Mary Morony, Author of Apron Strings and Done Growed Up

donegrowedupcover

Introducing Second Novel in the Apron Strings Trilogy, Done Growed Up

 

Southern Fiction At It’s Finest in a heartwarming, and sometimes heart wrenching, novel from local author, Mary Morony. Done Growed Up, the second book in Morony’s Apron Strings Trilogy, will be available for purchase NOW. Author Mary Morony, is excited to share her second novel with the world!

 

When we last left the Mackey Family in the late 1950s, their lives were in turmoil. Divorce, alcoholism, racism, death, puberty – what WEREN’T they dealing with? Ethel, a black maid in a racist world – the true heart and soul of the Mackey Family, is the children’s only constant as she fights her own numerous demons. Twelve-year-old Sallee struggles to understand the world with little enlightenment from the adults around her. Ginny, newly divorced mother of four, finds that she doesn’t have the luxury of being the spoiled princess she once was. She is overwhelmed with responsibility, feelings of abandonment, and alcoholism. Joe, Ginny’s ex, and the children’s father, revels in new-found wealth and popularity with women, but agonizes over his children and the dangers within their broken family.  These characters and more will draw you into heartwarming moments and terrible tragedies and, maybe, teach you a few things in the process!

 

Author Mary Morony was born and raised in Charlottesville, Virginia, mainly by her family’s beloved black maid.  Her childhood was a time of segregated schools and many places that prohibited black people. Morony’s inspiration for the Apron Strings Trilogy was her strong relationship with her maid and caretaker, who taught her more about life and love than anyone has since. Morony also uses personal life tragedies and triumphs to produce novels with real experiences and true emotion.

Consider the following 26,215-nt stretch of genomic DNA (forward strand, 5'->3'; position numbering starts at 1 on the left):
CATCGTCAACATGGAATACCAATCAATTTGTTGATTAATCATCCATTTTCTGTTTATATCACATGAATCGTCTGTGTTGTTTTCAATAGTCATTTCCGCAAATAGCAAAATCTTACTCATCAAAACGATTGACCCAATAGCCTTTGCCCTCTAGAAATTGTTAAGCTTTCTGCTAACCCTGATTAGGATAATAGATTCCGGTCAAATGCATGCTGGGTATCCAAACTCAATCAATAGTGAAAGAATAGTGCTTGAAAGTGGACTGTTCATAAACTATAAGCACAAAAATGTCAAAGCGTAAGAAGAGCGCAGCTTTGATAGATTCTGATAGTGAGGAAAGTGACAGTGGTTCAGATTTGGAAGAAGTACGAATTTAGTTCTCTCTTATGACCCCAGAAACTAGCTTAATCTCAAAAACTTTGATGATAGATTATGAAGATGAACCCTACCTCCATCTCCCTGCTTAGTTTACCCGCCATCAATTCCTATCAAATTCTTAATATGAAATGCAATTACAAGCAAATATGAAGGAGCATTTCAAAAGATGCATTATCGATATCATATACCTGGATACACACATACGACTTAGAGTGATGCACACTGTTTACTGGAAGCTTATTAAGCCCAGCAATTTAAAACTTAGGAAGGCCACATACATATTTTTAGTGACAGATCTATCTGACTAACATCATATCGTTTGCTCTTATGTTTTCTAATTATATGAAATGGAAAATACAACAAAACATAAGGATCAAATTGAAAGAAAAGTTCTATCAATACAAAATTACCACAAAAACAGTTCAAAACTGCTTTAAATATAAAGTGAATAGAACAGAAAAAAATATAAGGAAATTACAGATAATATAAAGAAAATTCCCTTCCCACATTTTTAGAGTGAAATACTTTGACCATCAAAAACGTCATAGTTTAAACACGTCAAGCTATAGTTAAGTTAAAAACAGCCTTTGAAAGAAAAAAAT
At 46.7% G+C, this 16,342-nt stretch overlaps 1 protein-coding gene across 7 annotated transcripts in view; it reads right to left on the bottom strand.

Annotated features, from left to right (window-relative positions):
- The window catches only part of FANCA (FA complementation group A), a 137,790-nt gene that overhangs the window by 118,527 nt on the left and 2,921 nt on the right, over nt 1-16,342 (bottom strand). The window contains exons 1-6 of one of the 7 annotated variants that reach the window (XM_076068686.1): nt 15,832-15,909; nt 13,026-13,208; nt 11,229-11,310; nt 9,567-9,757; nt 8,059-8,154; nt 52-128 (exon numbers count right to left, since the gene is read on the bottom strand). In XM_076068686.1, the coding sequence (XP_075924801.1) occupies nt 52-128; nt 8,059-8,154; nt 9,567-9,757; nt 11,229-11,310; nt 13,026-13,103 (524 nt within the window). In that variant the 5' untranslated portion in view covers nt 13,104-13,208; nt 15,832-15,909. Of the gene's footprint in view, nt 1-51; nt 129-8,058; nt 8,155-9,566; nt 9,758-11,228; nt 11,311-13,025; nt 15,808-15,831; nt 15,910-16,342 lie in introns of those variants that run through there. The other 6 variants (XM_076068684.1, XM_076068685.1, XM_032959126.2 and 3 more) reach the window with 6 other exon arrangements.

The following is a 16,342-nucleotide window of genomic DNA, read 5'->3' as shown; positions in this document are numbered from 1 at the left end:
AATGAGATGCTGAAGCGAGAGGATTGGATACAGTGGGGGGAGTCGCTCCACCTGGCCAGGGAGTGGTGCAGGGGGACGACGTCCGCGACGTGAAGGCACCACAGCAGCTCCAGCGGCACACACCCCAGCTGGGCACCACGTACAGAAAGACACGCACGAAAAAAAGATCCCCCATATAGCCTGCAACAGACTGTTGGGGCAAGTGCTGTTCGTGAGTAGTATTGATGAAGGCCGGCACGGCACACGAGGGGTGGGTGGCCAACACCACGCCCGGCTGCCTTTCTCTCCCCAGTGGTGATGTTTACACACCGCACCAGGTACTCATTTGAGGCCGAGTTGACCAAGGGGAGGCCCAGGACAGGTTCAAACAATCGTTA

“I feel like the trauma in my life has been a gift,” Morony says. “I felt compelled to pass on what I have learned to overcome those traumatic experiences. The Mackey Family was replete with candidates for counseling in Apron Strings. In Done Growed Up, the characters find methods to deal with their addictions, obsessions and anger.”

 

Morony’s first novel, Apron Strings, was released in 2014 and is touted as a “truly compelling novel” reminiscent of To Kill A Mockingbird and The Help. This novel’s story begins in the year when the state of Virginia attempted to desegregate the public school system. Morony’s story rings true with history and recounts the confusion and bigotry as seen from both sides of the issue. Her characters are compelling and relatable, with personal triumphs and tragedies of their own. Morony lets readers see into the characters’ very souls in order to create true kinships with her readers.
“In Apron Strings, I left some of my characters on the edge at the end. Resolutions to life issues are not always tied up in a neat little bow,” Morony explains. “I wanted my readers to know that they shouldn’t just wait around for someone to ‘happily ever after’ their own life.”

 

GET A SNEAK PEEK OF DONE GROWED UP HERE

Done Growed Up is available on AMAZON.COM! Coming soon to THE NEW DOMINION BOOK SHOP at
404 E Main St. in Downtown Charlottesville; and DOWNLOAD FOR ITUNES, AUDIBLE & KINDLE

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Mary Morony’s first Novel, Apron Strings

 

Complex and multi-layered, “Apron Strings,” the first novel in the series, is a deftly written and compelling read from beginning to end and is both up-lifting and tragic. Mary Morony creates word portraits of her characters and crafts her stories masterfully.

 

Apron Strings is a powerful, touching and funny novel in the vein of To Kill A Mockingbird, Fried Green Tomatoes and The Help. A story of love and bigotry, family and the people who love us, author Mary Morony shares a story based on her own Southern childhood and the lives of the people around her.

 

Apron Strings, set in the Charlottesville in the 1950’s during a turbulent time where racism and love collide and huge gaps exist in the lives of everyone involved. More than just a story about racism, this is also a story about substance abuse and the abuse of people and power to try to fill the holes left in lives by hate and anger.